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TJ, Esq.
TJ, Esq., Attorney
Category: Legal
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Experience:  JD, MBA
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If you feel like you are ready for a summary judgement. But

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If you feel like you are ready for a summary judgement. But you know the other side is itching for the judge to pull the trigger in a summary judgement for their side. You file a motion for summary judgement, from how I understand the section of summary judgement the judge at that hearing can agree. Dismiss it. Or give a summary judgement to the other side, even if they don't have a motion. So my question is does a summary judgement hearing cut both ways? You can win, but you also can lose with a summary judgment against you all by what the judge thinks.
Hello and thank you for allowing me the opportunity to assist you.

Not usually. As a general rule, the judge won't grant the other side a summary judgment unless they have a motion pending. If you file a motion for a summary judgment, then the judge can either grant it, in which case you win, or deny it, in which case the lawsuit continues. The exception is when one of the parties clearly has no case and would not win under any circumstances. If that is the case, then the judge can grant a summary judgment sua sponte, which means on his own without a motion. But that is rare. Usually, a judge will give the parties an opportunity to prove their case.

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Customer: replied 3 years ago.
Thank you for that response. I definitely misunderstood what I read in the CPLR. A SJ seemed like an old fashioned duel, the winner isnt always the one who starts it.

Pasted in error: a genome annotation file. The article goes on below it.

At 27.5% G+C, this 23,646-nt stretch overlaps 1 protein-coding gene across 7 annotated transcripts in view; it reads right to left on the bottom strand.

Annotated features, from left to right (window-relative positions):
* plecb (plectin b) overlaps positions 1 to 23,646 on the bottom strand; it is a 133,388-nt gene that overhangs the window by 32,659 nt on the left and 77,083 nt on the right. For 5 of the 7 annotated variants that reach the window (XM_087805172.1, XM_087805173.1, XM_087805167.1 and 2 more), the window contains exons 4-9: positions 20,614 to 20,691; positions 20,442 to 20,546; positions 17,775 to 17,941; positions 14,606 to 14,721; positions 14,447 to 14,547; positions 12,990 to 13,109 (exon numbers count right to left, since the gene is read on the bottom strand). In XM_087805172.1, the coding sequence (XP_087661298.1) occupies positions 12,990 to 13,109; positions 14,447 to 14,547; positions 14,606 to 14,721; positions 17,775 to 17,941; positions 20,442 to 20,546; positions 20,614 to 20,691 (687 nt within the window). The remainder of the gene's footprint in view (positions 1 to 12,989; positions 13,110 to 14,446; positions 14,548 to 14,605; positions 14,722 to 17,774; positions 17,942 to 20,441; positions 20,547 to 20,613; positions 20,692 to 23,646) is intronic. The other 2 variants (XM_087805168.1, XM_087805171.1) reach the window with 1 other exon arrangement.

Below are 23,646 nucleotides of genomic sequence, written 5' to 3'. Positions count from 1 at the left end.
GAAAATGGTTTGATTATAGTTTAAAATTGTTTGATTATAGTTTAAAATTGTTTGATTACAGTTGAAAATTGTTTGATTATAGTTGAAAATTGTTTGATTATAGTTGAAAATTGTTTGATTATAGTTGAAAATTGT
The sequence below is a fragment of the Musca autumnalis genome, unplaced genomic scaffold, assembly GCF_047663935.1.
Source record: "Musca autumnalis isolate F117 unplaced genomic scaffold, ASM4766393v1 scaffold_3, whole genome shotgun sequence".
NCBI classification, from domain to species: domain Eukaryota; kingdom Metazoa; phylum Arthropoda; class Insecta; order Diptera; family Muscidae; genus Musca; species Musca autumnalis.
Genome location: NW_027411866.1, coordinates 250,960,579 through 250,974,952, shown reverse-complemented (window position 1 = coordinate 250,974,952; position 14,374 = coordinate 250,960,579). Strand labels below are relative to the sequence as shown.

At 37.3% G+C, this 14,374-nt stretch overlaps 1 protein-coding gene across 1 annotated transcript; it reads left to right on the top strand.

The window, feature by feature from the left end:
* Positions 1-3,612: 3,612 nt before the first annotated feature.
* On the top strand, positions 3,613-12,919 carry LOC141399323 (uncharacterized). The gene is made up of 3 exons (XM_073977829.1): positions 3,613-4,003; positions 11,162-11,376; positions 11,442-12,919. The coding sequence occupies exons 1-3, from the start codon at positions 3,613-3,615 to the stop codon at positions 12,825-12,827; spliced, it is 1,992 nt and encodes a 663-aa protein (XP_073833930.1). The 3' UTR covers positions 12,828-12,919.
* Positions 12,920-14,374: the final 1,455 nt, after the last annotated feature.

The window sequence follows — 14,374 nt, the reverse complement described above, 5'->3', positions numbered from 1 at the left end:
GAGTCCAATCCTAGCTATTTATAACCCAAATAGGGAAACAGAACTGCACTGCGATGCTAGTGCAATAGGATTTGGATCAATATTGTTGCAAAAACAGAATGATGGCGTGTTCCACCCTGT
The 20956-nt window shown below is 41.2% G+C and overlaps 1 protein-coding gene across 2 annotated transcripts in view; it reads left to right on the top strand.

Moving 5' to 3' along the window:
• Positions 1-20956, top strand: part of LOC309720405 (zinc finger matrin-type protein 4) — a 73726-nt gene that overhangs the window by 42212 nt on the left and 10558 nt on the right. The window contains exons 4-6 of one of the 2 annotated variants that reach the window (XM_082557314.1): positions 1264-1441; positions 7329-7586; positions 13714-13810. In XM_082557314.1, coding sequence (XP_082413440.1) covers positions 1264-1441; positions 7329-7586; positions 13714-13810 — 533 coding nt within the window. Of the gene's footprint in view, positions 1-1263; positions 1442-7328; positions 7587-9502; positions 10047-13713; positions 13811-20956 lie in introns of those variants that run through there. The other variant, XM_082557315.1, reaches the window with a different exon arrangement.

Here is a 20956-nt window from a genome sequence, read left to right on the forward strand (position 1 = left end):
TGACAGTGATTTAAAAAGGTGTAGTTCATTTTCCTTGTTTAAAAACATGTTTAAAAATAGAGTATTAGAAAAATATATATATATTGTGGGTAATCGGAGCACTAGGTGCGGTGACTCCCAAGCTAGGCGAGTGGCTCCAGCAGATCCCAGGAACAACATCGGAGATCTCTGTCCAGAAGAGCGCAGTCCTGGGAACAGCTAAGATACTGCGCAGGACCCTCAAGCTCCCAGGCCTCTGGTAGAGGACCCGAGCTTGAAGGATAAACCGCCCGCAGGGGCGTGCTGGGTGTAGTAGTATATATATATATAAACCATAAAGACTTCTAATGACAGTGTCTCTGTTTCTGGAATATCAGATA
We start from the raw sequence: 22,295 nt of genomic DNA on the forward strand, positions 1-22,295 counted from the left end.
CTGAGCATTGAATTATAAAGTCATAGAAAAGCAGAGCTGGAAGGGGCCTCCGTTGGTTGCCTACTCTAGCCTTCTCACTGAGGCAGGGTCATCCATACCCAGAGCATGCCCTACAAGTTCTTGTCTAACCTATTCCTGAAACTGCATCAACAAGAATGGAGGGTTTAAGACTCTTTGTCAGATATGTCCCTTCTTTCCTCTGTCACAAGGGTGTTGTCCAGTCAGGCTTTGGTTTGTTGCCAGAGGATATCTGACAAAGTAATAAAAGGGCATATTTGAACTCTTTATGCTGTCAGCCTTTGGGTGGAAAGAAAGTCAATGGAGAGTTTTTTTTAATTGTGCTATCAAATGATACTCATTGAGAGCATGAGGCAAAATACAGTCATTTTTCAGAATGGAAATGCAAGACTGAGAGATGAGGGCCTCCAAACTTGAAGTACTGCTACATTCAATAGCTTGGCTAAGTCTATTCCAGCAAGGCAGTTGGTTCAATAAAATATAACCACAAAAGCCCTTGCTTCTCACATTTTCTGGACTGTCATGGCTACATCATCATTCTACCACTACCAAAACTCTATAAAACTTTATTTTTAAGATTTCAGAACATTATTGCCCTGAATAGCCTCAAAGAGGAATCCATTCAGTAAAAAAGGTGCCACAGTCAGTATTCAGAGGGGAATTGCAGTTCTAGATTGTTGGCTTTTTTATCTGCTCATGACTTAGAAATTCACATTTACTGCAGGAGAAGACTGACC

If a summons has about thirty paragraphs and about 18 are devoted to this one particular document, as well as two causes of action, And it can be shown that this one particular document is not a valid document, then i would assume the premise of those 18 paragraphs could come into serious question. If it can be determined that the document is not filled out the way it legally needs to be based on government rules, then can a summary judgment can be sought to rule against those two causes of action? Or do you go paragraph by paragraph?
Hi again.

If a cause of action is based upon the validity of a certain document, and it is undisputed that the document is invalid, then summary judgment can be won as to that cause of action.

However, if the validity of the document is disputed, and that dispute is based upon factual arguments rather than legal arguments, then summary judgment would not likely be granted. For example, let's say the document in question is a will, and there is a dispute as to whether the decedent signed it, or whether his signature was forged. That is a factual dispute, and summary judgment would not be appropriate because the facts will need to be fleshed out in a trial. On the other hand, let's say there is no question that the will was signed by the decedent, but that judge one witness signed it rather than two. If the parties disagree as to the validity of a will witnessed by just one person, then that is a legal dispute. There is no need for a trial because the judge can rule immediately as to whether a will needs one witness or two witnesses in order to be valid. So, summary judgment would possibly be appropriate.

Does that make sense?
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